The Iran glass is still totally empty

By EPHRAIM ASCULAI
October 23, 2013 21:35

Again, as has happened so many times before, the never-ending story is to be continued.

3 minute read.



Iranian delegation meets representatives of world powers in Geneva nuclear talks, October 15, 2013

Iranian nuclear talks 370. (photo credit: REUTERS)

In a sort of phantasmagoric way, we watch a repeat performance of negotiations with Iran, seeing but not really believing. Again, a meeting that has been “constructive,” but this time punctuated with smiles, and laced with the use of English, which melts our hearts.

Moreover, the PowerPoint presentation was much shorter, and hints that unannounced inspection visits were on the agenda were dropped.

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Big deal. And again, as has happened so many times before, the never-ending story is to be continued.

It is the same show, but with different actors, props and music. The script, however, doesn’t change.

Sorry for the cynicism, but the Iran glass is not even half full. It is still completely empty, and time is really running out.

The plain fact is that Iran is again dragging its feet and ingeniously buying time for its nuclear project.

Take, for example, the talks between the IAEA and Iran that took place on September 27, 2013. It was a good chance for Iran to demonstrate that it was going to mend its ways, and suggest even a minor goodwill gesture. Nada.

Iran probably thought that giving in to anything would be a sign of weakness, and that goes against the grain of Iranians. Little international notice was taken of this episode.

Why sour the atmosphere when the “charm offensive” is in full swing? Some, if not all, the information will be leaked to the media in the near future. In the meanwhile, we have to do with those crumbs of information that come our way. The one thing repeated by many participants and other officials is that Iran has to prove to the world that its nuclear program is devoted exclusively to “peaceful uses.”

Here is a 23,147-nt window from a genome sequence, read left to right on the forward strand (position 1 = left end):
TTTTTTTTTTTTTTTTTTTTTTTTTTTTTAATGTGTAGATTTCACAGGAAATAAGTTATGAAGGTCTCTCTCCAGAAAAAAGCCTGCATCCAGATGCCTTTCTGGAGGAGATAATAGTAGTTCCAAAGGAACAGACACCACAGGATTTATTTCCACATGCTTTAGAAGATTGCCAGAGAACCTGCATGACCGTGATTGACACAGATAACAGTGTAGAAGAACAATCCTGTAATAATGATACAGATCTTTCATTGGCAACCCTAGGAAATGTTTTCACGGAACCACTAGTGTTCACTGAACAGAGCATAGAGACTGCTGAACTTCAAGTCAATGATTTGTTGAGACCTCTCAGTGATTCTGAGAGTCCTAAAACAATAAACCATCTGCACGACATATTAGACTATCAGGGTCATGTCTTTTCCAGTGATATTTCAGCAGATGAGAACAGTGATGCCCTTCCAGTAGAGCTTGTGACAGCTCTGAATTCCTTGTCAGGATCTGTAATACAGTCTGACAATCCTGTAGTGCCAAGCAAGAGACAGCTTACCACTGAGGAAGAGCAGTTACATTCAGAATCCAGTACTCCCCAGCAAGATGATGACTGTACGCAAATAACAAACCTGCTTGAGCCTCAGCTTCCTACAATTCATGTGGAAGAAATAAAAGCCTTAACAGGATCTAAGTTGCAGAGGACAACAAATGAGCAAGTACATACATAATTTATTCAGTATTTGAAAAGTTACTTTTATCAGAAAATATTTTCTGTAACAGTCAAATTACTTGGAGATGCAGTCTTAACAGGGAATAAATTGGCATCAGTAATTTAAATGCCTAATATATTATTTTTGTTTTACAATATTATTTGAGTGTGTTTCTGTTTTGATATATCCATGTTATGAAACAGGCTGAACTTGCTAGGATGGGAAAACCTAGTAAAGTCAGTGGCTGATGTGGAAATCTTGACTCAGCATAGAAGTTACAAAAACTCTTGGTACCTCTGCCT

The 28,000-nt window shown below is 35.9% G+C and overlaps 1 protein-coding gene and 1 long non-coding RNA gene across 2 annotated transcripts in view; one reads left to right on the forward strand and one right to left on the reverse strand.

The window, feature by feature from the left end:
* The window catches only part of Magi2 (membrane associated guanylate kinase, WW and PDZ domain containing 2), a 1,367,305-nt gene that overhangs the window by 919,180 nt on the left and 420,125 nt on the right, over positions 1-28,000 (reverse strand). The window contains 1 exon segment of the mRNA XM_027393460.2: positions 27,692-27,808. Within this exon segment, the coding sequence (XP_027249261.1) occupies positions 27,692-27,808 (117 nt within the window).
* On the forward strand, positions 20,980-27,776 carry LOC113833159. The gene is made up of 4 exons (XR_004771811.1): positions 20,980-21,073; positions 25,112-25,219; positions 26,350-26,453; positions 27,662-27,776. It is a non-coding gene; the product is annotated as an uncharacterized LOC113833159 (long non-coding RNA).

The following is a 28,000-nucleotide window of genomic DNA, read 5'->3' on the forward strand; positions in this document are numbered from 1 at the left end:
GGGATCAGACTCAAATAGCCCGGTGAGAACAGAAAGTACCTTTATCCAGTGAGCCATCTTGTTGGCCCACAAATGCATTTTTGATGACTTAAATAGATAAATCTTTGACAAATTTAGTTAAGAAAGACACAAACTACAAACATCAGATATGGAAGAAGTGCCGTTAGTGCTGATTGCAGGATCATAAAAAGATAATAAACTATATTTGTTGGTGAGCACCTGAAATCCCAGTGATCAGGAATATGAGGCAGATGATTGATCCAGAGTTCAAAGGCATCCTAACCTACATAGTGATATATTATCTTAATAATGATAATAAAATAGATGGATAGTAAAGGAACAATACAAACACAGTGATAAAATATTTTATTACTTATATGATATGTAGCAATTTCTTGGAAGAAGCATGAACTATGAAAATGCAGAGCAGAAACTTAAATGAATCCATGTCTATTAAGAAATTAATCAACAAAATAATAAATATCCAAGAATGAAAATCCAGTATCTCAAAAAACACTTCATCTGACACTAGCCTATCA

This is a kind of Mission Impossible.

Without coming clean about the past, how can Iran possibly prove this? Iran does not even deign to give proper answers to what was called the “few remaining questions,” but insists that the documents on which these questions are based were fakes, and the answers given, anyhow.

With such answers, the future looks dim.

Iran will have shown goodwill in that it agrees to some sort of strengthened international inspection regime that will assure the world that all enriched uranium will be put to good, peaceful uses. Some additional gestures probably also have been made, such as agreeing to stop the enrichment of uranium to 20 percent.

Iran’s big gain, aside from the removal of some sanctions (which are an essential condition for any agreement), will be the recognition of its “inalienable” right to enrich uranium. No matter what the details of any agreement are, Iran will thus retain the potential to break out and enrich uranium to military-grade levels.

It will be able to do so because the better centrifuges it will be using will have a better enrichment capacity, because the military aspects of Iran’s program will not be under any outside scrutiny, most of all because Iran is not going to come clean about its military nuclear program.

The IAEA, which is doing a magnificent job under severe limitations, is an inspection and verification organization. It has eyes, but no powers other than reporting to headquarters what is observes. It is not a police force. It cannot prevent any activities on the part of Iran. It is also limited in its ability to penetrate and report on the military aspects of the Iranian nuclear program.

And most of all, it cannot search for undeclared facilities, activities and materials. Iran is a huge country.

It can hide an immense nuclear program.

Its past president said that it would do so. And if it hasn’t already done so, it will do so soon, unless prevented by a strict inspection regime and swift international action.

So, unless Iran stops enrichment, unless a strict inspection regime is put in place, unless work on the IR- 40 reactor is completely stopped, and unless the military aspects of the project are disclosed and abandoned, one can be sure that Iran will have the capability to produce nuclear weapons almost at will. And it will do so if it feels that the whole program is being compromised, and all those billions are going down the drain, alongside Iran’s dignity.

The author is a Senior Research Fellow at the Institute for National Security Studies (INSS) in Tel Aviv.


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